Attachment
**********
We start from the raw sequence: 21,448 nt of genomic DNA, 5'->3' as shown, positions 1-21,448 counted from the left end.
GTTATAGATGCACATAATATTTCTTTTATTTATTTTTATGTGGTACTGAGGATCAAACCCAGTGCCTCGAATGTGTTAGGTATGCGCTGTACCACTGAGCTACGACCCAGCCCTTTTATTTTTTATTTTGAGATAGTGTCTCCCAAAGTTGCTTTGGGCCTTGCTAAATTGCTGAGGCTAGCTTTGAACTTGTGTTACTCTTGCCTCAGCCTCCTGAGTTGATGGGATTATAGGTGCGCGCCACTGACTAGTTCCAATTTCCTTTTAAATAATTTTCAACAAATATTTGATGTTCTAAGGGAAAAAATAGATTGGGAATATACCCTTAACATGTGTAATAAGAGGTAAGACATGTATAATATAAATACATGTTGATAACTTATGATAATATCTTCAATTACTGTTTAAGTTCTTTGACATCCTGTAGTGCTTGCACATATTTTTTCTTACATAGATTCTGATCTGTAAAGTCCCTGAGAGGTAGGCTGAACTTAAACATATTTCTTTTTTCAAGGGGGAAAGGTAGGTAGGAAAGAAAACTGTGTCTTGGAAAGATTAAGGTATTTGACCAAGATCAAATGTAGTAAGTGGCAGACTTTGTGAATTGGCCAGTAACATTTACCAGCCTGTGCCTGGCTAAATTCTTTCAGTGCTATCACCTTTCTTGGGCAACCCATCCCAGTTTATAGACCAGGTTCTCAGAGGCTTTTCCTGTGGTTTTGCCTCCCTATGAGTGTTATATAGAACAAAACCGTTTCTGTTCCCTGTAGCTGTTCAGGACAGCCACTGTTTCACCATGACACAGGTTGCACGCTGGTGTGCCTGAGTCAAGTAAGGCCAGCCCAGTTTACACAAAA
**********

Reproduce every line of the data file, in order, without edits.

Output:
We start from the raw sequence: 21,448 nt of genomic DNA, 5'->3' as shown, positions 1-21,448 counted from the left end.
GTTATAGATGCACATAATATTTCTTTTATTTATTTTTATGTGGTACTGAGGATCAAACCCAGTGCCTCGAATGTGTTAGGTATGCGCTGTACCACTGAGCTACGACCCAGCCCTTTTATTTTTTATTTTGAGATAGTGTCTCCCAAAGTTGCTTTGGGCCTTGCTAAATTGCTGAGGCTAGCTTTGAACTTGTGTTACTCTTGCCTCAGCCTCCTGAGTTGATGGGATTATAGGTGCGCGCCACTGACTAGTTCCAATTTCCTTTTAAATAATTTTCAACAAATATTTGATGTTCTAAGGGAAAAAATAGATTGGGAATATACCCTTAACATGTGTAATAAGAGGTAAGACATGTATAATATAAATACATGTTGATAACTTATGATAATATCTTCAATTACTGTTTAAGTTCTTTGACATCCTGTAGTGCTTGCACATATTTTTTCTTACATAGATTCTGATCTGTAAAGTCCCTGAGAGGTAGGCTGAACTTAAACATATTTCTTTTTTCAAGGGGGAAAGGTAGGTAGGAAAGAAAACTGTGTCTTGGAAAGATTAAGGTATTTGACCAAGATCAAATGTAGTAAGTGGCAGACTTTGTGAATTGGCCAGTAACATTTACCAGCCTGTGCCTGGCTAAATTCTTTCAGTGCTATCACCTTTCTTGGGCAACCCATCCCAGTTTATAGACCAGGTTCTCAGAGGCTTTTCCTGTGGTTTTGCCTCCCTATGAGTGTTATATAGAACAAAACCGTTTCTGTTCCCTGTAGCTGTTCAGGACAGCCACTGTTTCACCATGACACAGGTTGCACGCTGGTGTGCCTGAGTCAAGTAAGGCCAGCCCAGTTTACACAAAA